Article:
This page describes my book projects. For a fuller list of my publications (including articles and book chapters, some translations, and publications in Japanese), see the short CV elsewhere on this site.
by Christopher Bolton (University of Minnesota Press, 2018)
Interpreting Anime is a study of how to read and interpret Japanese animated film, organized around a series of cross-media comparisons. Each chapter reads a different feature-length anime film, juxtaposes it with a different comparison medium (like prose fiction, manga, drama, or live-action film). These comparisons address the book's central questions: what can anime as a medium do that other media cannot, and how can criticism respond to anime's unique possibilities?
These different readings fit together into a broader argument that anime films are experienced differently from other media because the formal qualities of anime move the viewer very rapidly back and forth between two extremes: an emotional or intellectual investment in the story or characters, and a more detached, metafictional consideration of the characters and the film as technological products. The result is an art form that can engage concrete social and political realities at the same time it addresses more abstract issues of how to represent those realities in the first place.
▶ For more detailed information, see︎ the book's web site at interpretinganime.org
Introduction. Read or Die: Reading Anime • 1. From Origin to Oblivion: Akira as Anime and Manga • 2. The Mecha’s Blind Spot: Cinematic and Electronic in Patlabor 2 • 3. Puppet Voices, Cyborg Souls: Ghost in the Shell and Classical Japanese Theater • 4. The Forgetful Phallus and the Otaku’s Third Eye: 3x3 Eyes and Anime’s Audience • 5. Anime in Drag: Stage Performance and Staged Performance in Millennium Actress • 6. The Quick and the Undead: Blood: The Last Vampire and Television Anime • 7. It’s Art, but Is It Anime? Howl’s Moving Castle and the Novel • Conclusion: Summer Wars
by Christopher Bolton (Harvard Asia Center, 2009).
This is a study of of the Japanese avant-garde writer Abe Kōbō (1924-1993), focusing on the relationship between science and literature within his fiction. Abe achieved an international reputation for his surreal or grotesque brand of fiction, in which the protagonists often find themselves trapped in a world where rationality has failed: they wander lost in literal and figurative urban labyrinths; they are stalked by mysterious doubles who steal their identities; or they metamorphose into animals, plants, and inanimate objects. But these same works also include rigorous scientific elements, with characters, ideas, and highly technical language borrowed from disciplines ranging from organic chemistry and developmental biology to geometry and computer science. This book focuses on Abe's language to argue that the interplay between the "voices" of science and fiction in these novels is the key to unlocking Abe's texts, from his early experiments with science fiction to the more mature psychological novels and films that brought him international acclaim, and finally the complicated experimental works he produced near the end of his career.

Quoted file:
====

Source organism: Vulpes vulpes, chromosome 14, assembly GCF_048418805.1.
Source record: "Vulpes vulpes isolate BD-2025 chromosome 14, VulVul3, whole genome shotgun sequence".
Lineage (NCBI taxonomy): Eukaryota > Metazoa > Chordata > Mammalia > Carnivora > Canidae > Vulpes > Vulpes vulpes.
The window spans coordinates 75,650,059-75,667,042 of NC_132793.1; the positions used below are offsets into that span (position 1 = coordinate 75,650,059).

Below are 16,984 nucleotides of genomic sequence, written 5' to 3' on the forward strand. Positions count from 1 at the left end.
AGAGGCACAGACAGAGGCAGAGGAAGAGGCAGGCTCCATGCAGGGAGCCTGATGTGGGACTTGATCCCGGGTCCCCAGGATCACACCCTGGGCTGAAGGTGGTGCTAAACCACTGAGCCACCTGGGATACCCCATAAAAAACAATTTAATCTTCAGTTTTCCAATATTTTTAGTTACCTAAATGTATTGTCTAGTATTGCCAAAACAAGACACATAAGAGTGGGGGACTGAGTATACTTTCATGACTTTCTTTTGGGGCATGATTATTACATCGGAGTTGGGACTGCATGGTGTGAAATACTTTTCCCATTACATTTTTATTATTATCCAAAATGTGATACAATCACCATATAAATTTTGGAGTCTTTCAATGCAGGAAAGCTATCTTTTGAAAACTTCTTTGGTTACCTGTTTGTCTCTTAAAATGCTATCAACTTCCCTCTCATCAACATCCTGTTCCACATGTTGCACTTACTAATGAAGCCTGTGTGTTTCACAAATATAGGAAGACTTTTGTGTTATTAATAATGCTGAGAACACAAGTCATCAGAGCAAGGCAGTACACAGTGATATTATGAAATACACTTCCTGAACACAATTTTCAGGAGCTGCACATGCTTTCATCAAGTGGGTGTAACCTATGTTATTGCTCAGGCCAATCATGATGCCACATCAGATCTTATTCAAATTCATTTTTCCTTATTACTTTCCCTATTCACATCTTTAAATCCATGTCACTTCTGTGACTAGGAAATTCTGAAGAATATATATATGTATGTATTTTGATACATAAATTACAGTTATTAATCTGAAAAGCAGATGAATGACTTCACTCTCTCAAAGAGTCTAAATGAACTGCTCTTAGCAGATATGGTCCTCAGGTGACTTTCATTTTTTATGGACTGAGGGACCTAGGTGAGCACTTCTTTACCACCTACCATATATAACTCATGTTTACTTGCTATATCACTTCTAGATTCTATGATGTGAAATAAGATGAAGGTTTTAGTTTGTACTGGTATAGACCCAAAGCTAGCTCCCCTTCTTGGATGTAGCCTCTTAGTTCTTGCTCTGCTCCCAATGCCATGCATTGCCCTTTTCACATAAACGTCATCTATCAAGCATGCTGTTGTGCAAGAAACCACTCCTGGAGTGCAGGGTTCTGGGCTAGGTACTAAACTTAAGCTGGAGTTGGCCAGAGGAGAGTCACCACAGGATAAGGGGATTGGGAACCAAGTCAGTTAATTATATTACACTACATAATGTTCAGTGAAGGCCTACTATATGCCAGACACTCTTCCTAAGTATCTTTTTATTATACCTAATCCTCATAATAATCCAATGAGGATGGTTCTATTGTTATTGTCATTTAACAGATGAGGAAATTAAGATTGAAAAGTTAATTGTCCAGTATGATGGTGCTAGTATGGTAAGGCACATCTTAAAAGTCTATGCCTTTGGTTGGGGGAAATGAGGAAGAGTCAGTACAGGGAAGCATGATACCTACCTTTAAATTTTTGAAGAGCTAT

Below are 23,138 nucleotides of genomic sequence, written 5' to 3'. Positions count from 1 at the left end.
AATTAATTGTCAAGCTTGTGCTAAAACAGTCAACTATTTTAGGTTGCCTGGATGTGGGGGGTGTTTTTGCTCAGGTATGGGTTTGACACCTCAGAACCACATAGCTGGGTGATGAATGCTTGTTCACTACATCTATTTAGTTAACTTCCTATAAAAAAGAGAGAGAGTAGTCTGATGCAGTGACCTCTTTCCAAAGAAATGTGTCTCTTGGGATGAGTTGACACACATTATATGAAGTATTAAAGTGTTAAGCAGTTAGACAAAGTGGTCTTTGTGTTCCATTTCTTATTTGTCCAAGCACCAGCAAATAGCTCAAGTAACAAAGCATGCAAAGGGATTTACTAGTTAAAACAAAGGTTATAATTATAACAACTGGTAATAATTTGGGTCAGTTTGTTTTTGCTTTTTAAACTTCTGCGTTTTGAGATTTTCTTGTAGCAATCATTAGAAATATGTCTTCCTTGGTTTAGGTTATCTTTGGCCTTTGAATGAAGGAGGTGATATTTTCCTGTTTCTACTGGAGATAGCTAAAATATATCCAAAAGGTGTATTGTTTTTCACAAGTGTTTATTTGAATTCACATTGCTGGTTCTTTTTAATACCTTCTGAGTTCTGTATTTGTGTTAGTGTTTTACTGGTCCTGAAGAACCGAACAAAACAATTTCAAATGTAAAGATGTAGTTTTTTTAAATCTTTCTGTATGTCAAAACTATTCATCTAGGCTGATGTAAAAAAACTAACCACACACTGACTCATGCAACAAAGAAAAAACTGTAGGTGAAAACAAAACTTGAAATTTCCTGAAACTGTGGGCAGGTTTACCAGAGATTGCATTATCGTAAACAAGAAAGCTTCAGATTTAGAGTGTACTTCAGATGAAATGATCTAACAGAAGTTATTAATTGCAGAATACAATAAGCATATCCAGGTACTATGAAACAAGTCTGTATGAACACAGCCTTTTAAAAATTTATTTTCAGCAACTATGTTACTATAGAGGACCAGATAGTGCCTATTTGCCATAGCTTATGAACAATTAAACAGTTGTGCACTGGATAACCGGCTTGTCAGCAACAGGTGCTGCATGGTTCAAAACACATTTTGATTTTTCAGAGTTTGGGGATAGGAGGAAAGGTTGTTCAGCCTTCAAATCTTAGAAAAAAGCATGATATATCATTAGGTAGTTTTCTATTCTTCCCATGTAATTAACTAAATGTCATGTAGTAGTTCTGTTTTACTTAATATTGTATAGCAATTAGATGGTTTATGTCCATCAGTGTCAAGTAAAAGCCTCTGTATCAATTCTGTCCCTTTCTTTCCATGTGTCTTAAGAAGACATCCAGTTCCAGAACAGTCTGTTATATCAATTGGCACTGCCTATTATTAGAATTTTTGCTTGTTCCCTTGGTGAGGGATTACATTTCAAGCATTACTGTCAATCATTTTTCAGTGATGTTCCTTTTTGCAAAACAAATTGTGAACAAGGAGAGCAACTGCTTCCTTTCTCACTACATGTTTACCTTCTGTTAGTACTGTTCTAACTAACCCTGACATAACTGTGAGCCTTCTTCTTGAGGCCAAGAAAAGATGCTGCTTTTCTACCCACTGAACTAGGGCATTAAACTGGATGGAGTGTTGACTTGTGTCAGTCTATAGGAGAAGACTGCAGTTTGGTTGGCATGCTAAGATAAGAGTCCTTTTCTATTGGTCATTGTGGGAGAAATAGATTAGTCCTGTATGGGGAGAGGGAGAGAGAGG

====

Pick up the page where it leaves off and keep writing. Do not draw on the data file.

Introduction – Abe Kōbō’s Dictionary • 1. Transforming Science: Metamorphosis in Abe’s Life and Work • 2. Abe’s Essays and Some Historical Distinctions Between Literature and Science • 3. Whirring, Clicking Poetry: Inter Ice Age 4 • 4. The Dialogue of Styles, the Dance of Fiction, and The Face of Another • 5. The Hope of Technology and the Technology of Hope in The Woman in the Dunes • 6. The Parody, Perversity, and Cacophony of Secret Rendezvous • 7. A Technology of Silence: The Ark Sakura and the Nuclear Threat
Edited by Christopher Bolton, Istvan Csicsery-Ronay, Jr., and Tatsumi Takayuki (University of Minnesota Press, 2007).
Robot Ghosts and Wired Dreams is an introduction to Japanese science fiction--a collection of complementary essays by North American, European, and Japanese critics who treat the successive periods in the development of the genre, as well as examples in different media--starting with the irregular detective fiction of the 1930s and moving through canonical anime films of the 1990s, the advent of digital fiction, and the video game / film crossover Final Fantasy. The chapters also exhibit a range of critical approaches, providing an overview not only of the genre, but also of the field that studies it. The essays are connected by some common theoretical issues and arguments, particularly the relationship and the boundaries between technology and identity—whether it is personal or bodily identity, group or gender identity, or national identity.
▶ For reviews and additional information, see︎ the University of Minnesota Press web site.
Edited by Frenchy Lunning (University of Minnesota Press, 2006-2015)
The first arc of Mechademia was an annual volume for critical writing about anime, manga, and related arts, published by the University of Minnesota Press from 2006-2015. I was one of the founders, and a senior editor on these first ten books. (I also authored, co-authored, or translated pieces in a number of volumes.) Each volume included work in a range of disciplines and a variety of formats--from prose articles to critical manga and photo essays--all tied together by a single theme.
▶ Information about each of these volumes is available on the University of Minnesota Press's Mechademia Page and Amazon's Mechademia Page.
Today, the Mechademia series continues with Mechademia: Second Arc, a biannual journal that launched in fall 2018 with a new editorial board. For further information on their amazing efforts, see the journal's web site at Mechademia.net.